Tarry Flynn - Patrick Kavanagh
This is not (as I initially thought) just a comic look at Irish villagers in the early 1900s. When Tarry asks his sister what she thinks of a girl he’s interested in, her answer – “Isn’t she only a lump of dung like the rest of us?” – is both amusing and scathing. The melee going on in Dargan is partially an outgrowth of a repressive culture that distorts people who already have an abundance of flaws. While the novel cannot be easily categorized, neither can the main character. Tarry is selfish – he admits that he lacks genuine sympathy for anyone but himself – yet he’s deeply moved by nature’s glories. He’s a hard worker (the scenes of farm labor impart an authenticity), yet he’s a dreamer who writes poetry. He’s petty yet perceptive, a buffoon yet a questioner of the meaning of existence. Though he must escape from the village where he’s spent twenty-seven years of his life, he’s aware of those aspects of happiness and beauty that he’s leaving behind, and on the final page a poem evokes “the pain of roots dragging up.” Before that comes Tarry’s parting from his mother. This sharp-eyed, sharp-tongued woman had been a rambunctious presence throughout the book. A lesser author would have her say more than eighteen words. But if the eighteen words are the exact right ones, they can be heartbreaking. It’s called art. *
Preparations for the Ascent - Gilbert Rogin
There’s no forward-moving plot in Ascent, just a procession of highly idiosyncratic musings. A self-indulgent work like this (Gilbert chose to name his main character Albert) will run aground if the reader becomes disaffected with the person whose mind he’s in. Chapter Six begins with “The bedroom floor creaks alarmingly when Albert does his push-ups. What if it gave way and he descended, outstretched, into the apartment below like a poorly coordinated quattrocento angel?” A page and a half later he’s still on his imaginary descent, because he conjures up the idea that he’s falling through time, into the rooms of his past. Later Albert is standing in the shower “energetically shaking a bottle of shampoo under the mistaken impression it is Italian dressing.” Then he visits his twenty-eight-year-old girl friend, the Human Dynamo. He contemplates causality; his operative number is thirty-two, though multiples are admissible. His riff on numbers terminates in, “Now, making love to the Human Dynamo, Albert executes one hundred and twenty-eight strokes.” Gazing at the sleeping woman he thinks “So had Sardanapalus surveyed the tumult and wreckage of his life.” I took my sampling of vagaries from this chapter because it marked the point at which I had my fill of an author who was constantly insisting “See how inventive I am? See how I can find in the flossing of teeth a goldmine of imagery?” Rogin also puts his intelligence on prominent display; we get phrases in foreign languages, words like “sheolic” and “aposiopesis,” and references to literary and philosophical luminaries (Goethe, Baudelaire, Heidegger, Kant, et al). But he fails to make Albert more than an agglomeration of unlikely peculiarities. I began to ask practical questions, such as why this forty-five-year-old man doesn’t spend any time at a job, and why so many women pop into bed with him. Most important, is he experiencing pain and despair? This is purported to be the case, but it’s the book’s most glaring falsity; Albert seems mighty pleased with himself. A bit of research revealed that Rogin was managing editor of Sports Illustrated and later held a corporate editorial position for Time, Inc. When I learned that seven of the eleven chapters of this novel first appeared in The New Yorker I was moved to indulge in my own flight of fancy; it featured two Insiders in the world of publishing having a genial lunch at “21.”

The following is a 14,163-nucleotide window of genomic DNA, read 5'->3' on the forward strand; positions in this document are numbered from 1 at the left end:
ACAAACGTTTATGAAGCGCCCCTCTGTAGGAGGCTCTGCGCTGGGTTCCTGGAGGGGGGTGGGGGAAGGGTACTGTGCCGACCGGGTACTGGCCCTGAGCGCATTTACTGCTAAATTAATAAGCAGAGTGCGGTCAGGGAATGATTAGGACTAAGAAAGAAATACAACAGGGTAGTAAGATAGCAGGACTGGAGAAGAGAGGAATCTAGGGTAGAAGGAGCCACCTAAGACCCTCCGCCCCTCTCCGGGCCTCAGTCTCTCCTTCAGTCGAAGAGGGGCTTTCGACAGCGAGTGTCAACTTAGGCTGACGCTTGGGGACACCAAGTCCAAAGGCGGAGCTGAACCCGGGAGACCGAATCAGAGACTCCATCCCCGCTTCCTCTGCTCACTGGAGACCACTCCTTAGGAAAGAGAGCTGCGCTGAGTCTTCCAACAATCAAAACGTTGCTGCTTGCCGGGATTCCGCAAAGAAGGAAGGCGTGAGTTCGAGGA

Generosity – Richard Powers
Powers takes an intriguing subject – happiness – and explores it from three perspectives: personal, scientific and philosophical. The book opens with Russell Stone meeting his writing class at an art school in Chicago. One of his students – an Algerian named Thassa – radiates an ingrained joyousness. That this character is entirely believable and grounded is Powers’ major achievement. The early scenes had a glow, and at page fifty I was enthusiastic about this novel; by page one hundred, less so. Powers is an expansive writer; it’s not his nature to keep things small. So we get a scientist named Thomas Kurton who’s trying to find (and patent) a “happiness gene.” We get Tonia Schiff, who hosts a popular science-based TV show. And Thassa is propelled onto the worldwide stage; she even appears on the Oona Show. Think Oprah – and yes, this is a bit silly, mainly because Thassa wouldn’t expose herself to public scrutiny. But she must act (or be acted upon) in unlikely ways for Powers to enlarge the field of inquiry. The diverse strands he throws into the mix – DNA microarrays, exotic Middle Eastern locales, the pervasiveness of the internet, etcetera – amounted to so much white noise. If Powers the novelist had stayed in charge he wouldn’t have allowed Stone and Thassa to become less than they were in the classroom scenes, nor would he introduce a portentous and melodramatic tone. Unfortunately, Powers the thinker winds up calling the shots.